Some Expert Testimonies
Let me cite a few more authorities, and please note that not one of them is connected in any way with the traditionalist movement.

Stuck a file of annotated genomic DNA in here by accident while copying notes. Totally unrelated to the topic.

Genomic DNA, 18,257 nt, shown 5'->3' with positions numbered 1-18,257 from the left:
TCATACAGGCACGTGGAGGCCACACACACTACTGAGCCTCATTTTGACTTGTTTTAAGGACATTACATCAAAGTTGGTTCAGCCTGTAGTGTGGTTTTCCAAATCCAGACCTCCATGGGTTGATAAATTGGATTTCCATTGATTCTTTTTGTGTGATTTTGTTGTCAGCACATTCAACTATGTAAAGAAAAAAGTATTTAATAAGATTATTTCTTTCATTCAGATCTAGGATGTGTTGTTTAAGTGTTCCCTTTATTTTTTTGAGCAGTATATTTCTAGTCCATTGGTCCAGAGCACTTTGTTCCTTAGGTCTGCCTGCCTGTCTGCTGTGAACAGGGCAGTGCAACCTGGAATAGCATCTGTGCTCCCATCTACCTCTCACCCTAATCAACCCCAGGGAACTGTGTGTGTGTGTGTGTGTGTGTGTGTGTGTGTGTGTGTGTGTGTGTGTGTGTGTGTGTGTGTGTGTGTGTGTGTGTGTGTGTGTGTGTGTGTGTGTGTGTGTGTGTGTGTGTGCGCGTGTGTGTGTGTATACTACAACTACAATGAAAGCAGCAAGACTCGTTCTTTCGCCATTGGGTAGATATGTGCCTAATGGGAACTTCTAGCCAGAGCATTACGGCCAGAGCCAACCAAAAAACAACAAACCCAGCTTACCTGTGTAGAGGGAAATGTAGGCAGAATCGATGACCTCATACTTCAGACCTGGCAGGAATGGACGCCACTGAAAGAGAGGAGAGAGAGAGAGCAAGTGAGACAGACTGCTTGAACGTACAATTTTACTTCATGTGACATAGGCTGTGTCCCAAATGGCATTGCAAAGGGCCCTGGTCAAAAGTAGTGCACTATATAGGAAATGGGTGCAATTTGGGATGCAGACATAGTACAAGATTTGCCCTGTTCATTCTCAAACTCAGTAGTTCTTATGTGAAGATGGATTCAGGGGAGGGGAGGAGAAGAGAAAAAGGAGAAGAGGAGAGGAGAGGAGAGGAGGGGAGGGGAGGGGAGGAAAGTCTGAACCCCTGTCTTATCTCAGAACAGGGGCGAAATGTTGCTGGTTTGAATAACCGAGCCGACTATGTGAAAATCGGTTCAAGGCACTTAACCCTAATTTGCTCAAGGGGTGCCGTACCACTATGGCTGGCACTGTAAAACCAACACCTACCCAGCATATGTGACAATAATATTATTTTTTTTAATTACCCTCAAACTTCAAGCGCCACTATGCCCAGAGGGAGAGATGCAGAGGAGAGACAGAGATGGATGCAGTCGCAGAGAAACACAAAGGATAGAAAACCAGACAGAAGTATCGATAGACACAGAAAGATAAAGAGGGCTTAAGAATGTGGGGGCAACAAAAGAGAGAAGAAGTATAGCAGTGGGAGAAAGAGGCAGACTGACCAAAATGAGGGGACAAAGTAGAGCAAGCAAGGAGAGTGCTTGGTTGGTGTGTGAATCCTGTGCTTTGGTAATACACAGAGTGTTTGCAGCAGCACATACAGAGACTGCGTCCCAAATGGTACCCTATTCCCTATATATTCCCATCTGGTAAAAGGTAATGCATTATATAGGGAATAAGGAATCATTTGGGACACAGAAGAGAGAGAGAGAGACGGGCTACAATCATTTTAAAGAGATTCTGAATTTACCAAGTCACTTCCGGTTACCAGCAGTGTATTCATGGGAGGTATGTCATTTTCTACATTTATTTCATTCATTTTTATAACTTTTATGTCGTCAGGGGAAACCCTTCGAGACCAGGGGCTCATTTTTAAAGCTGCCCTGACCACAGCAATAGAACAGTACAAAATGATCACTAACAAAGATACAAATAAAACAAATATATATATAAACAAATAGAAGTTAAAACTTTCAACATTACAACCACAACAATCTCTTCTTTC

Father Louis Bouyer is another French priest. Like Father Gelineau he was very prominent in the liturgical movement. He is certainly one of the greatest living authorities on the liturgy. Father Bouyer was very enthusiastic about the Liturgy Constitution of the Second Vatican Council-----so enthusiastic that he wrote a book about it, one of the many fine scholarly works which have come from his pen. He called it The Liturgy Revived. Its title makes the theme clear. There was to be a great revival in the liturgy, a great renewal, and this renewal would revitalize the life of the entire Church, at least where the Roman Rite was concerned. But like Father Gelineau, Father Bouyer is an honest man. Unlike Father Gelineau, he deplores what has been foisted upon us in the name of the Council. He has now written another book. It is entitled The Decomposition of Catholicism. Once again, the theme is made clear by the title. In this book, Father Bouyer admits that, far from the hoped-for renewal following the Council, what we are witnessing is the accelerated decomposition of Catholicism, that the liturgical changes are a betrayal of the Liturgy Constitution, the will of the Council Fathers and the entire papally-approved liturgical movement. He even claims that there is practically no liturgy worthy of the name in the Church today. 4 Strong words, but if anyone knows what he is talking about, Father Bouyer does.